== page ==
FJO: Have you kept up with Mark Harris?
RM: Oh yeah. He stood up at my wedding. He’s one of my best friends.
FJO: You had this really important mentor, but you also had official academic training. As a jazz player, you’re a product of the whole jazz education thing. You actually have a graduate degree in jazz composition.
RM: I do. Well, there are several reasons for that. I didn’t know of another way to gain access to the music in Boulder, Colorado. You have to understand, at the time I graduated from high school in ’88, there were really only ten schools in the country that had a jazz studies program. They were all very competitive, and they all meant moving thousands of miles away. It’s very different now because your local college has a jazz studies program. Everybody has a jazz studies program now. Anyway, at that time there was still a level of commitment that meant displacing yourself at the age of 17. I knew that moving to New York was not an option. I come from a very academic family and my dad wasn’t going to let me move to New York with a rucksack on a stick and make my way. He’s one of the leading theoretical physicists in the world and he has all sorts of advanced degrees and awards, so the idea of not going to college, not going that route, was just unheard of. My mom was the more artsy one. While I was listening to this music, she would say, “oh, I really like that” or “oh, I hated that,” or “what you played sounded great” or “that was awful, what you were doing.” She actually had feedback. With my dad, it was really like, “Well, I don’t know if it was good or bad. I don’t know enough about it.” So that’s to say that I think my dad is really pleased with degrees and awards. And that’s great. I like calling home and saying, “Hey, I just got this.” And you know, my parents are ecstatic, but I can tell that my dad loves it more.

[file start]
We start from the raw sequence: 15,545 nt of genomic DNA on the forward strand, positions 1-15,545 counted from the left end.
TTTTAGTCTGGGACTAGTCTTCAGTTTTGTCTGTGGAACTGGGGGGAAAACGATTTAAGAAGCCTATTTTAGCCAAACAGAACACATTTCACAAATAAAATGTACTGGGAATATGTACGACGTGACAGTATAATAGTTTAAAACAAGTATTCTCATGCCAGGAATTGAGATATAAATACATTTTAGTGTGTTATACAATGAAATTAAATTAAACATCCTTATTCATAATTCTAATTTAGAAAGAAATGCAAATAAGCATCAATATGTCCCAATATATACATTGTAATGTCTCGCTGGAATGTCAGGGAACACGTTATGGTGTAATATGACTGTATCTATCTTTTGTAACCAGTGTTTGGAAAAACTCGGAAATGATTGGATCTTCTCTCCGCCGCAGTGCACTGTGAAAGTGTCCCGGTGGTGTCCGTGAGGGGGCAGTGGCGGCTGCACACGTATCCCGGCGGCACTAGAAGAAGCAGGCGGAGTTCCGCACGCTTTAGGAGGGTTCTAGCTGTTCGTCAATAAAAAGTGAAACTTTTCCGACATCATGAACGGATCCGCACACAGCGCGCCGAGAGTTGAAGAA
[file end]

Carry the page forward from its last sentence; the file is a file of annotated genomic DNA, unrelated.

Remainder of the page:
But I didn’t actually know there was another route without going to college. For someone finishing high school in the ‘80s, that’s what you do. It wasn’t until I met people like Steve Coleman, who just moved here and practically lived on the streets. He’s made some of the most important music in the last 20 years. Now I know that’s a possibility. Getting a master’s degree wasn’t really my plan, but there’s this preordained path now—it’s actually quite dumb—that you finish your bachelor’s and you move to New York. That’s what you’re supposed to do as a jazz musician, whether or not you’re prepared to. You either move to New York or you go to school in New York to get your master’s, or something like that. More and more at this point there’s so many great non-New York communities that are producing great music. You don’t need to do that anymore, so I guess that’s all to say that we were all finishing up at Berklee, and everybody was moving to New York. I’d only been here once, for a long weekend, and it was like a 72-hour panic attack. I didn’t want to have anything do with this city. So I was pretty confused. And a friend of mine was like, “Why don’t you come to Chicago? It’s a very healthy scene, you’d probably play a lot and work a lot and get a lot of experience, and by the way, there’s a school here and you could probably do your master’s here.” I was like, “Oh, that’s an interesting idea.” Then I had mentioned this in passing to a teacher at Berklee who said that school’s called DePaul University and it’s a great school. He said, “You know, the best man in my wedding runs a jazz program there. Let me make a call for you.”